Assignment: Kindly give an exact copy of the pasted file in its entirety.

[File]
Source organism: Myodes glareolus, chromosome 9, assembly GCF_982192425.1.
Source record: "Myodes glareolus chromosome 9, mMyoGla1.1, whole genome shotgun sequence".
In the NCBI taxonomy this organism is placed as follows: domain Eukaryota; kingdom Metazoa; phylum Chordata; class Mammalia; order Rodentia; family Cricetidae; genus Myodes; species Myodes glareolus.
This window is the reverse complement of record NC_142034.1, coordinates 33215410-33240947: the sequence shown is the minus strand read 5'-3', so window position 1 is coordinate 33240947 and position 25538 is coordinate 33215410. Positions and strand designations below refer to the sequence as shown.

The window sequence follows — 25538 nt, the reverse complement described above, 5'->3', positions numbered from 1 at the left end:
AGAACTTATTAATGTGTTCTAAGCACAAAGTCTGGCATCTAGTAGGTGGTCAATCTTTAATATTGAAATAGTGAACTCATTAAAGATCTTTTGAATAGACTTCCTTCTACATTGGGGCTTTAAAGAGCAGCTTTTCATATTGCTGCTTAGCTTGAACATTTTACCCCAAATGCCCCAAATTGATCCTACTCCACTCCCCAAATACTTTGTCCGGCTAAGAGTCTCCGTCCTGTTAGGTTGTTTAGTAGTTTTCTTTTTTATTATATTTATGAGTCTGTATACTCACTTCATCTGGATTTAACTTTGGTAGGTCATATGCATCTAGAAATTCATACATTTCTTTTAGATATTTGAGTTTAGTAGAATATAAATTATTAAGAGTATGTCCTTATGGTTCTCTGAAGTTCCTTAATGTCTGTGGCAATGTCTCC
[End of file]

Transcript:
Source organism: Myodes glareolus, chromosome 9, assembly GCF_982192425.1.
Source record: "Myodes glareolus chromosome 9, mMyoGla1.1, whole genome shotgun sequence".
In the NCBI taxonomy this organism is placed as follows: domain Eukaryota; kingdom Metazoa; phylum Chordata; class Mammalia; order Rodentia; family Cricetidae; genus Myodes; species Myodes glareolus.
This window is the reverse complement of record NC_142034.1, coordinates 33215410-33240947: the sequence shown is the minus strand read 5'-3', so window position 1 is coordinate 33240947 and position 25538 is coordinate 33215410. Positions and strand designations below refer to the sequence as shown.

The window sequence follows — 25538 nt, the reverse complement described above, 5'->3', positions numbered from 1 at the left end:
AGAACTTATTAATGTGTTCTAAGCACAAAGTCTGGCATCTAGTAGGTGGTCAATCTTTAATATTGAAATAGTGAACTCATTAAAGATCTTTTGAATAGACTTCCTTCTACATTGGGGCTTTAAAGAGCAGCTTTTCATATTGCTGCTTAGCTTGAACATTTTACCCCAAATGCCCCAAATTGATCCTACTCCACTCCCCAAATACTTTGTCCGGCTAAGAGTCTCCGTCCTGTTAGGTTGTTTAGTAGTTTTCTTTTTTATTATATTTATGAGTCTGTATACTCACTTCATCTGGATTTAACTTTGGTAGGTCATATGCATCTAGAAATTCATACATTTCTTTTAGATATTTGAGTTTAGTAGAATATAAATTATTAAGAGTATGTCCTTATGGTTCTCTGAAGTTCCTTAATGTCTGTGGCAATGTCTCC